Dear Readers, you may notice the dates of the Blog do not match the Flash Post dates which are in real time. The blog was written in 2009 and saw the light of day 6 months back when my younger daughter discovered it and decided to bring it to you here.
Different Childhoods | Flash Post 460

Different Childhoods | Flash Post 460

Button, watching a kid spin a hula hoop round her waist on Instagram brought back lots of childhood memories!

Like?

Of me doing the same at around the same age. I promptly forwarded the video to my sister in Kolkata with a comment saying—hey, do you remember what a pro I was at this?

What did she say?

Nothing. She was envious of me because I could spin the hula hoop around my waist and she couldn’t!

There must be many such memories that you revisit from time to time when you see similar videos or encounter incidents that take you back in time!

Button, my mother cooked our meals—to begin with—in mud chullas fuelled with coal and cow-dung cakes. She actually broke small chunks of coal from bigger blocks and made cowdung cakes to light the coal.

I can guess what you’ll say next!

What?

That you helped her out.

I did—not to break the coal but by making the cowdung cakes because it was so much fun! Mine were obviously smaller because of my tiny palms but I used to aim them really high to get them to stick to the wall upon which they dried.

More?

I was a pro at ironing my father’s shirts using a bulky iron that was heated on the same chullah on which my mother cooked our meals. Besides, I was also given the task of polishing his shoes and our school shoes and, believe it or not, I was so so good at this that the shoes shone so you could see your reflection on them.

There must be others!

Plenty. But the reason I chose to talk about this is because I find more and more kids spending time on their iPhones! What I don’t understand is why parents would buy these expensive gadgets for kids as young as 6-7 years of age or even younger and not encourage them to read or play an outdoor game or take up some kind of sport or make friends they can hang out with! These are some of the things I did after I got home from school. I‘d dump my school bag, change out of my uniform, grab something to eat and run out to meet some of my neighbourhood acquaintances to play hopscotch or skip using a skipping rope and return home to do my homework, have dinner with the family which was really special because we talked, laughed, and joked while sharing the day’s stories and falling asleep later with our grandmothers telling us stories about their childhood days or reading out fairy tales to us. I mean, can someone tell me what children watch on these machines all the time these days? Some play games, I am assuming, but to simply play games the whole time when they can go out for some fresh air and give their eyes a break from peering into those machines and make friends and play with them or play outdoor games or read a book is a very normal process of growing up. It was in my time, at least! I watched a kid at a mall a few days back who had his eyes glued to his iPhone while his parents shopped not lifting his eyes even for a second to look around him! After his parents got done and called out to him, the boy followed them out of the shop with his eyes still trained on his iPhone!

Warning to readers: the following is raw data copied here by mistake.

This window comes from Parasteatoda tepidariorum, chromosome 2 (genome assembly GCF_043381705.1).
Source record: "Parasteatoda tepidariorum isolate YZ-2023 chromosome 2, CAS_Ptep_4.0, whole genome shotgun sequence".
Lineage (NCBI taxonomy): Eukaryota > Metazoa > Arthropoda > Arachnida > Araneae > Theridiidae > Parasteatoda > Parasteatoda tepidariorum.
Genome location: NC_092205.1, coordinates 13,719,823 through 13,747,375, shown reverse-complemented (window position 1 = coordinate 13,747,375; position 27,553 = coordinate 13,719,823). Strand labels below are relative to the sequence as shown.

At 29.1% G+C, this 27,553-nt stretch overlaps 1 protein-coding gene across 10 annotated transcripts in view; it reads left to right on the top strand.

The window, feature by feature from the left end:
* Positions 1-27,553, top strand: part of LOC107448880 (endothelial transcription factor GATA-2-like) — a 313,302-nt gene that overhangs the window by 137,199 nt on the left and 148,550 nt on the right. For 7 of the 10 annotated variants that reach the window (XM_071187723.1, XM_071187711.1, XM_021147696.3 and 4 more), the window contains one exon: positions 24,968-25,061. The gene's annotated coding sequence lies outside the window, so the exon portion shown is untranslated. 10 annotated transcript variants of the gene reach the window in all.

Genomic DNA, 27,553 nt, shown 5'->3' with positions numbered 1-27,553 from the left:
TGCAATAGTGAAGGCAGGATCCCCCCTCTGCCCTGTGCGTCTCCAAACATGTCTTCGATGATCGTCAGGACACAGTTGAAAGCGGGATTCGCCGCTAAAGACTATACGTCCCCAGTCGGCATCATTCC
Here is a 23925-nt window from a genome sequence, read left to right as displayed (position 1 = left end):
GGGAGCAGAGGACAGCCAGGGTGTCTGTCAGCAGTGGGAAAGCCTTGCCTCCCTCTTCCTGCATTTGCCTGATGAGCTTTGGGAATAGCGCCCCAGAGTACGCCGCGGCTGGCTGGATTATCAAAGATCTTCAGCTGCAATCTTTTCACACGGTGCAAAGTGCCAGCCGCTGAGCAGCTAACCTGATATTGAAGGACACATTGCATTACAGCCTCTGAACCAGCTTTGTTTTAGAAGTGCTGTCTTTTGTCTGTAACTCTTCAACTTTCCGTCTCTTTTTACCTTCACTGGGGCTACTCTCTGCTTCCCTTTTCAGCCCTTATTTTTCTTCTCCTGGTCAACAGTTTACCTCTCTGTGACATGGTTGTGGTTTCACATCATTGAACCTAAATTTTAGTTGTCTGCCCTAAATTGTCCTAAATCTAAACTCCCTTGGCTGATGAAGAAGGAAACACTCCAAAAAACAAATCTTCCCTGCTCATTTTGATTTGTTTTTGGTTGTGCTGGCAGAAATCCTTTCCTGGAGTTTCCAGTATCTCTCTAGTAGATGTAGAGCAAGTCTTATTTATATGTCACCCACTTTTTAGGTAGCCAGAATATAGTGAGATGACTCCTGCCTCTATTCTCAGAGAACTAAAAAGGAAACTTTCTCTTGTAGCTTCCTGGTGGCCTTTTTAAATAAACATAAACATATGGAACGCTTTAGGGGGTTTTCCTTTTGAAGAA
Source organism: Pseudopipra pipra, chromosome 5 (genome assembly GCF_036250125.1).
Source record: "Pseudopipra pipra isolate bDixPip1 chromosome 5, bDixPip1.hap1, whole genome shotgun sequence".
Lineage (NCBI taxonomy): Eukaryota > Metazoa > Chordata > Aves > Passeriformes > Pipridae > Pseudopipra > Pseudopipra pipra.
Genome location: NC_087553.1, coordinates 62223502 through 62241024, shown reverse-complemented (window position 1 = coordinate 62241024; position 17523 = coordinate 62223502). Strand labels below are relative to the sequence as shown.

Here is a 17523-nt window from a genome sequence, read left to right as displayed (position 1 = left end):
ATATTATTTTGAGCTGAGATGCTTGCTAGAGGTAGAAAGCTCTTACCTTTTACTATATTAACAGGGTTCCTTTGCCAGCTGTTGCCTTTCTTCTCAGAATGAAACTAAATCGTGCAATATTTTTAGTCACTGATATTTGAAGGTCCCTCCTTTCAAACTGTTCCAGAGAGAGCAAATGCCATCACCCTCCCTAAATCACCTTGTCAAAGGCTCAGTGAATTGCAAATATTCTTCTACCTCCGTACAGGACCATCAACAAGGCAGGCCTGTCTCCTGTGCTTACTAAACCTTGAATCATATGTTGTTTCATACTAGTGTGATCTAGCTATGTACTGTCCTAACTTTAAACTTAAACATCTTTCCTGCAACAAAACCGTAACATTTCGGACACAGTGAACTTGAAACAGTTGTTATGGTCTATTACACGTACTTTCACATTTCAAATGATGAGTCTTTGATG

Like a robot!

Exactly. It seemed to me that he was simply following instructions blindly. Mind you, he was doing something on that machine with full concentration while his younger brother screamed and played with a pair of shoes by throwing it as far as he could expecting someone would pick it up and hand it to him so he could throw it again and again and again! Luckily the kid didn’t have an iPhone and he was actually having fun giggling and laughing out loud.

But I am guessing every generation grows up with its distinctive brand of traits—some imbibed from parents, grandparents and relatives and some that are clearly ones own. Your parents must have grown up with certain characteristics that got passed down from the previous generation which were passed it on to you. Some must have stuck, other traits were yours which you nurtured and tried to pass some on to your children. I find younger generations more independent-minded, fearless and self-contained!

But I was a little troubled seeing that little boy who was busy on his iPhone. Questions that passed through my mind were—is he friends with his phone? Doesn’t he share a relationship with his parents or his younger sibling! Is he lonely? But then, again, I told myself that maybe he was happy bonding with his machine and self-sufficient without the need to interact with the outside world! Maybe he wanted to be left alone—happy to be in the ivory tower he had created for himself!

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